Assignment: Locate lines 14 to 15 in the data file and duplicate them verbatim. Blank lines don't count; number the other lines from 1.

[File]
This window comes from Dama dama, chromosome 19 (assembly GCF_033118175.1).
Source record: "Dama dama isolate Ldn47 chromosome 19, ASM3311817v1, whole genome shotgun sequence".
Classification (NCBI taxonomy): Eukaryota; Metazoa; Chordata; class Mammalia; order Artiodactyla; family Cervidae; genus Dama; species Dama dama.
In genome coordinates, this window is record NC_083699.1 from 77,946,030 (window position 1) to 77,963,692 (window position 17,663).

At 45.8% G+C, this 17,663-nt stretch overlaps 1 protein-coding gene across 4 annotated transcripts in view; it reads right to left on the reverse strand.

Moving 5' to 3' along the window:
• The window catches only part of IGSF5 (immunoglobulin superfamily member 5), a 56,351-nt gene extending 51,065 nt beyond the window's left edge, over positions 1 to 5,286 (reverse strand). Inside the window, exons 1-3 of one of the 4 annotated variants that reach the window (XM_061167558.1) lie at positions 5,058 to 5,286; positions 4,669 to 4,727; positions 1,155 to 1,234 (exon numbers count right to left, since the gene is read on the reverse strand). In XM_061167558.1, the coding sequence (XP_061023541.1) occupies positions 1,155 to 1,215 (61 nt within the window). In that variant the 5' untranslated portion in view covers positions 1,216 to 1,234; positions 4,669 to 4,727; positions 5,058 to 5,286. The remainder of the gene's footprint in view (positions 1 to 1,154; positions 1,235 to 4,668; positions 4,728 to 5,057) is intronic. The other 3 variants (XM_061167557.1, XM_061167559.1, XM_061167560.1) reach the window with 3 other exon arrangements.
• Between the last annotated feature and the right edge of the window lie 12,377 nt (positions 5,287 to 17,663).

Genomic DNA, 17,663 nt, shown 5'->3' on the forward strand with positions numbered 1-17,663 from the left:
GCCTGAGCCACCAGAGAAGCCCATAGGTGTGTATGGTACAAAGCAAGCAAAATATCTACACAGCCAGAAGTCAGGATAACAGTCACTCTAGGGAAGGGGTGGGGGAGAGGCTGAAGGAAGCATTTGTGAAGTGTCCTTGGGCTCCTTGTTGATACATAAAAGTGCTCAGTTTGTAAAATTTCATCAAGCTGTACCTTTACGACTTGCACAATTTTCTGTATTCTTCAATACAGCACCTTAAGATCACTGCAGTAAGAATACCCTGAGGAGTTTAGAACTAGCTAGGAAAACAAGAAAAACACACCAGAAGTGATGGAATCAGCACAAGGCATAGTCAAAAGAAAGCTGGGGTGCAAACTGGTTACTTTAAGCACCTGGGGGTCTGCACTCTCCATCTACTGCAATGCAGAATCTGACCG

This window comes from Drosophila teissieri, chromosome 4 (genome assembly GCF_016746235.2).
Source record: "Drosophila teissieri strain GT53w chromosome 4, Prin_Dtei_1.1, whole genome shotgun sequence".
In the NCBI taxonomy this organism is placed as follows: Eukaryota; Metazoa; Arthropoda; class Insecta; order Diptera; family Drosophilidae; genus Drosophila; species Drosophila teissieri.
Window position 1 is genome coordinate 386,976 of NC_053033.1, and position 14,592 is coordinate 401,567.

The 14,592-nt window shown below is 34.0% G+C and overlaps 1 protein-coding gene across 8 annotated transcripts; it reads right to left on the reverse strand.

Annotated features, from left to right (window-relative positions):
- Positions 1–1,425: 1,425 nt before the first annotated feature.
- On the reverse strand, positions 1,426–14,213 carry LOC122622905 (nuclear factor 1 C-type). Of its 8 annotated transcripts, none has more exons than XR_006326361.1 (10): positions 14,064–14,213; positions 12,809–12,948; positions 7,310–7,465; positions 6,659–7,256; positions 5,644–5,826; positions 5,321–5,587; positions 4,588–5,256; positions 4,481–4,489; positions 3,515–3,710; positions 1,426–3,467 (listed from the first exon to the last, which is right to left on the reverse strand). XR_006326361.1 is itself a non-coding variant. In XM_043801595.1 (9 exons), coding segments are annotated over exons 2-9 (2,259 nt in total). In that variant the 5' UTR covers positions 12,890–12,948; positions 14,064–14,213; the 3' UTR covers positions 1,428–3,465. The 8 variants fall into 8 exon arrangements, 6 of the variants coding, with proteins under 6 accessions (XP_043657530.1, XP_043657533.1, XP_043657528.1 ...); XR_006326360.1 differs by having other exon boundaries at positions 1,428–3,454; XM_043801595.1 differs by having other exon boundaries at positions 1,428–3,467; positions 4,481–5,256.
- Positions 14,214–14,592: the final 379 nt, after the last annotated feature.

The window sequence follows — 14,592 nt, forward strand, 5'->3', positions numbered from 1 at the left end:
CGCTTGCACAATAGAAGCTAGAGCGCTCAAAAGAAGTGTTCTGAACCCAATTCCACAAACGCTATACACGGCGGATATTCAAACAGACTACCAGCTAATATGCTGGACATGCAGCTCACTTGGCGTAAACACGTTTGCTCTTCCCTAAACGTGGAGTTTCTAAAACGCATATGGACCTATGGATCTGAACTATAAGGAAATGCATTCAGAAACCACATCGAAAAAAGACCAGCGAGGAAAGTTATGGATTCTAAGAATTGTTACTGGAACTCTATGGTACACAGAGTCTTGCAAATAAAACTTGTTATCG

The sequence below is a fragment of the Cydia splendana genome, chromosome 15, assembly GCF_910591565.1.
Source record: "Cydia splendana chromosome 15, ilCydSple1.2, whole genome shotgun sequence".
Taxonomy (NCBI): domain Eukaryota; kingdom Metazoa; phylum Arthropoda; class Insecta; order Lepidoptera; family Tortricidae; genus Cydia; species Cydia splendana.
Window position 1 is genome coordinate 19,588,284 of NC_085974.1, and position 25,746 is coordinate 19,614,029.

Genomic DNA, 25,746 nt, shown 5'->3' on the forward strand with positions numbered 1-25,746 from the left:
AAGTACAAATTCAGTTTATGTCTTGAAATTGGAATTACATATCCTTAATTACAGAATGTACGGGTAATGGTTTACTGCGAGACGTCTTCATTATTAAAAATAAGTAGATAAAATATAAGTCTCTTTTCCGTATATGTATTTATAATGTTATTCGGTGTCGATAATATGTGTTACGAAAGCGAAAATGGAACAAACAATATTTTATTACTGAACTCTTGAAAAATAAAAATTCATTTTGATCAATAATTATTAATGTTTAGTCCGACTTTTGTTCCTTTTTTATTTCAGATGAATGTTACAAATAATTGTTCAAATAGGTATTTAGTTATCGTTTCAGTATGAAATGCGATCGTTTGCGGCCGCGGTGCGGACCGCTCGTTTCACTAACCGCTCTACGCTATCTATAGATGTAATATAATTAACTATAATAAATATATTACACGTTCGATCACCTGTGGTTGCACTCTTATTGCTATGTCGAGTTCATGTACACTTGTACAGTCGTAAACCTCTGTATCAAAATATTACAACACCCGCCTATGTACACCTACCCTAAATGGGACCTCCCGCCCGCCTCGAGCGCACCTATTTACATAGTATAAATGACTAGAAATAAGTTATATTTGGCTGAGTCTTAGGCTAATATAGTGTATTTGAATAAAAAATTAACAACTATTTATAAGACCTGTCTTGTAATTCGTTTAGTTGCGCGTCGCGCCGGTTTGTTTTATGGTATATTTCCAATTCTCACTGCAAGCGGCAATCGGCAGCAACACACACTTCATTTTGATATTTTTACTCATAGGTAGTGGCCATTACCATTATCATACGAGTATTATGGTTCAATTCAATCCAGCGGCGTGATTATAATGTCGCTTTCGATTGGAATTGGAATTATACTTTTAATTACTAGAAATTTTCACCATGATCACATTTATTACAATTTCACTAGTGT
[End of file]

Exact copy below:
Window position 1 is genome coordinate 386,976 of NC_053033.1, and position 14,592 is coordinate 401,567.

The 14,592-nt window shown below is 34.0% G+C and overlaps 1 protein-coding gene across 8 annotated transcripts; it reads right to left on the reverse strand.